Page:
Starting from the place of the APS as a singular entity of its own within the wider system then moving to culture, structure, capability and the growing impact of technology, the authors have given the panel much to think about. When it adds its final report to the long list of public service management reviews, they hope it will:
- Finally “tackle the growing ambiguity” around where ministerial advisers fit in, with a definitive “statement of obligations, responsibilities, and legitimate domain” setting out their official role, and a code of conduct or at least a set of values that makes it clear where their duties begin and end.
- Also “identify and reinforce” the role and responsibilities of a departmental head as a key adviser to the minister, and the accountable authority for their department.
- “Revive an evaluation culture in government and the APS.” Make it clear that “critically reviewing, reporting on and objectively advising on the effectiveness and appropriateness of existing programs” is what public servants do. “Rather than always being on the defensive about mistakes/possible improvements to programs, there needs to be a greater preparedness to ‘tell it as it is’ and for this to be seen (indeed, supported) as a positive thing.”
- Endorse a bigger role for the public service commissioner as the “institutional head” of the APS, who signs off on all senior executive appointments and is responsible for workforce capability, leadership succession planning, values, “the health and performance of the APS as a national institution” and workforce diversity.
- Propose a beefed-up appointment process for the commissioner, using a panel of secretaries led by the head of the service, and look at ways to ensure “full due process” in all key statutory appointments.
- Recommend a requirement for government to explain secretarial appointments to parliament when made without the recommendation of the APS commissioner and secretary of Prime Minister and Cabinet.
- Split the Secretaries Board into two groups that separately deal with the business of the government itself, and the business of managing the bureaucracy.
- Reinforce the principle that recruitment and promotions should generally be competitive and merit-based — noting the concept of merit itself might need a broader, updated definition.
- Consider new centres of excellence for professional skills, perhaps data analytics and procurement.
- Weigh up the pros and cons of fixed terms for agency heads, and processes for sacking APS leaders.
- Take a hard look at the staffing cap, and where it leads to illogical use of contractors and consultants. Think about how the interests of external contractors or firms might conflict with the public interest, and whether they can be subject to public service values.
- Propose organisational arrangements that make mid-level APS jobs be more interesting, like flatter hierarchies with more team-based approaches, and more secondment opportunities.
- Consider the value of a bi-annual listing of all band 3 senior executives in each portfolio including their skills, experience and development needs, prepared by their portfolio secretary.
- More regular communication between the public service commissioner and portfolio secretaries on capability gaps, and areas where staff mobility would increase overall effectiveness of the APS, especially at higher levels.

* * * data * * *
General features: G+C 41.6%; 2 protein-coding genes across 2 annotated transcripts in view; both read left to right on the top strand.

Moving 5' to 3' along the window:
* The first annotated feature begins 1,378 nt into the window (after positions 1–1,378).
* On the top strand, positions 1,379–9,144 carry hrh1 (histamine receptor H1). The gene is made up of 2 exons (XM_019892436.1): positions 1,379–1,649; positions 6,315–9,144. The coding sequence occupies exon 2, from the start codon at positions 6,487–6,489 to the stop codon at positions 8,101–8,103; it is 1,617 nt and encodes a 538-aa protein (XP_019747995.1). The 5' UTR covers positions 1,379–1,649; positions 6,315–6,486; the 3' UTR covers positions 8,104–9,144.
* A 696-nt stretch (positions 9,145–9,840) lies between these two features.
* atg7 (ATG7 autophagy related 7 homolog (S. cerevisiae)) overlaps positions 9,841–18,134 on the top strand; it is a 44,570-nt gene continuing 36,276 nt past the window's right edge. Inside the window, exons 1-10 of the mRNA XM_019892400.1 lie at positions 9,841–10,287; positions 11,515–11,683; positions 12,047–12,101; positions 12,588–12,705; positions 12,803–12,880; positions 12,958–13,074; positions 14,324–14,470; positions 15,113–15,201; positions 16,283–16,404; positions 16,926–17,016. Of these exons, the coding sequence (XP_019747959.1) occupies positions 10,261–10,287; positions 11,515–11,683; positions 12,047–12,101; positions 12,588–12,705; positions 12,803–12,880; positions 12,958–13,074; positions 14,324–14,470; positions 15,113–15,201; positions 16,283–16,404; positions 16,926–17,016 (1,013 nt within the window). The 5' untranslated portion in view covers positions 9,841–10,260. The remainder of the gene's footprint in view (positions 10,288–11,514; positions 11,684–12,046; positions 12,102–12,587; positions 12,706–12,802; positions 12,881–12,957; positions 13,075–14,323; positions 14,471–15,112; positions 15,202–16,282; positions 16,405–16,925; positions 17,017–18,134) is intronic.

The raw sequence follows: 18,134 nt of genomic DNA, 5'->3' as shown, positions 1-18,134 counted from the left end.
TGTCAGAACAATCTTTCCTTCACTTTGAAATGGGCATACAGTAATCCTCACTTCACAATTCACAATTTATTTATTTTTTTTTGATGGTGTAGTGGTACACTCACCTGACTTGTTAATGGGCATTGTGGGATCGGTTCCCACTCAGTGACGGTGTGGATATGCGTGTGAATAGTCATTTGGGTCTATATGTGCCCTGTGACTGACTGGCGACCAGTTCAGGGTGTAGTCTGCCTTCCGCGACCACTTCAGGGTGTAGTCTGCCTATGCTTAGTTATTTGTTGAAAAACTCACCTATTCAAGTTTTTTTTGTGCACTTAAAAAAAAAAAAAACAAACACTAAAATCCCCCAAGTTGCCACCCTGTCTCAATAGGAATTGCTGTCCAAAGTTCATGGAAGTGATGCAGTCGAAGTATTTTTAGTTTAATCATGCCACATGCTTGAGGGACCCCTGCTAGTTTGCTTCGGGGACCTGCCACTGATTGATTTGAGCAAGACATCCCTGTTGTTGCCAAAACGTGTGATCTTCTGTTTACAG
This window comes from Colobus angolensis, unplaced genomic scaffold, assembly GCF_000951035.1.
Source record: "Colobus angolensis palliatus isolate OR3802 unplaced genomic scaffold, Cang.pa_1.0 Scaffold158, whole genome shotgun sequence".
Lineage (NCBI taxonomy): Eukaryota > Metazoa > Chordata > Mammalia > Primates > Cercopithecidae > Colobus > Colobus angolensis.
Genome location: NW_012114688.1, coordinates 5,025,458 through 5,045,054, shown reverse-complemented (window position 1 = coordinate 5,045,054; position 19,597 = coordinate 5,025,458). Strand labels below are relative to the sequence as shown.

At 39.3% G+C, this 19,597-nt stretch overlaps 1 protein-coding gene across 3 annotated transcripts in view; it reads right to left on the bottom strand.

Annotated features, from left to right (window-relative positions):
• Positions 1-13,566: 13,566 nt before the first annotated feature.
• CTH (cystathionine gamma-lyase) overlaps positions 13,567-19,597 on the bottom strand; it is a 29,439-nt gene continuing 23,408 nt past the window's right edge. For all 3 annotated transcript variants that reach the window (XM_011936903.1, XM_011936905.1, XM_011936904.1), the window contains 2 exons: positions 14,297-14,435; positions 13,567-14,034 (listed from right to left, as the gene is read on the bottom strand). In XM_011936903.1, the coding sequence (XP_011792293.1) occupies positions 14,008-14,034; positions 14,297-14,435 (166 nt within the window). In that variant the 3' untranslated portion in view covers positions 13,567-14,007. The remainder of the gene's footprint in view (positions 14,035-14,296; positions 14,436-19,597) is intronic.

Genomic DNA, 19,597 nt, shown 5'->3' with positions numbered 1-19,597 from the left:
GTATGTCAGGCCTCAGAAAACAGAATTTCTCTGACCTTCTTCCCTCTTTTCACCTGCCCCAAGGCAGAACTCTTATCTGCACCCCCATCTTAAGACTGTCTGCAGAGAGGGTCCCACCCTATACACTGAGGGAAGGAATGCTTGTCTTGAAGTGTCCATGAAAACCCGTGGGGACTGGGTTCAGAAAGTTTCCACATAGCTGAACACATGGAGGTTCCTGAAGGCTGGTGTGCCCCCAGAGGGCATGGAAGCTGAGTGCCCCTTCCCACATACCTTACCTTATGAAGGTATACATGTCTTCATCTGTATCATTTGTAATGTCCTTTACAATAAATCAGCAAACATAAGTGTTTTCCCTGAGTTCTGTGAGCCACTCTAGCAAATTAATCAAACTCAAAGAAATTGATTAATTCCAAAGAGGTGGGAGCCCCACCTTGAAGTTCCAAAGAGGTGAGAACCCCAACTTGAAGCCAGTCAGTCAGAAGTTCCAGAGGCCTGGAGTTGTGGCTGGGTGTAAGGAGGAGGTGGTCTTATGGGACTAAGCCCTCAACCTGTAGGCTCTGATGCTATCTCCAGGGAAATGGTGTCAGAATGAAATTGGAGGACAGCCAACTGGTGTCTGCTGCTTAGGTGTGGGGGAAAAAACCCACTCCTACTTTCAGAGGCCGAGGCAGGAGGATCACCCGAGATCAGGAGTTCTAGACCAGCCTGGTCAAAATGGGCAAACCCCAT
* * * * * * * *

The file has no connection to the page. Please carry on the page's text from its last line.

- Get real about the costs and benefits of technological upgrades, as well as the time and money they require.
- Recognise that digital transformation usually involves shifting responsibility onto citizens, and many are not “equipped to understand or manage that shift” at the moment.
- More co-design, to improve letters, automated phone menus and websites, and in designing new programs.
- Float the idea that keeping customer service staff is actually sometimes more efficient than trying to use self-service where it is not appropriate.
- Consider what a tell-us-once process would look like for the federal government.
- Devise new rules to make sure departments retain control of “IT levers” and expertise to be a savvy purchaser.
- Keep pushing ahead with more data sharing through open data or published data catalogues.
It’s not the good old days
The CSG members see the review as a good opportunity to rethink and reinforce the role of the APS in response to changes in the social and political environment, heightened tribalism and individualism in community attitudes, and the ability for everyone to express those views easily and often through social media.
Compared to the good old days — they don’t say exactly, but presumably just before mobile devices and internet access were ubiquitous — they observe citizens are now less satisfied with government but also more demanding of it.
“In earlier times, the community attitude was that we all have a role to play in helping to improve our circumstances. This has been replaced by a less tolerant community attitude, where everything is ‘their responsibility’ and any thing that does not meet expectations ‘their fault’ (‘their’ being governments and/ or public services).”
In their collective view, “engagement with the community by politicians and support for politicians in the general community has been lost” and the public service experiences this as a disruptive operating environment driven by more demand for immediate responses to sudden issues.
The cabal of bureaucratic freelancers suggests good public policy is now being compromised by the fear of causing short-term pain, which should be balanced against the long-term gains that are often the biggest pay-off from the most important reforms. The trade liberalisation policies of the 1980s and ’90s come to mind.
“Contestability of advice has been a good thing, but the rush to come to quick decisions has cost better outcomes.”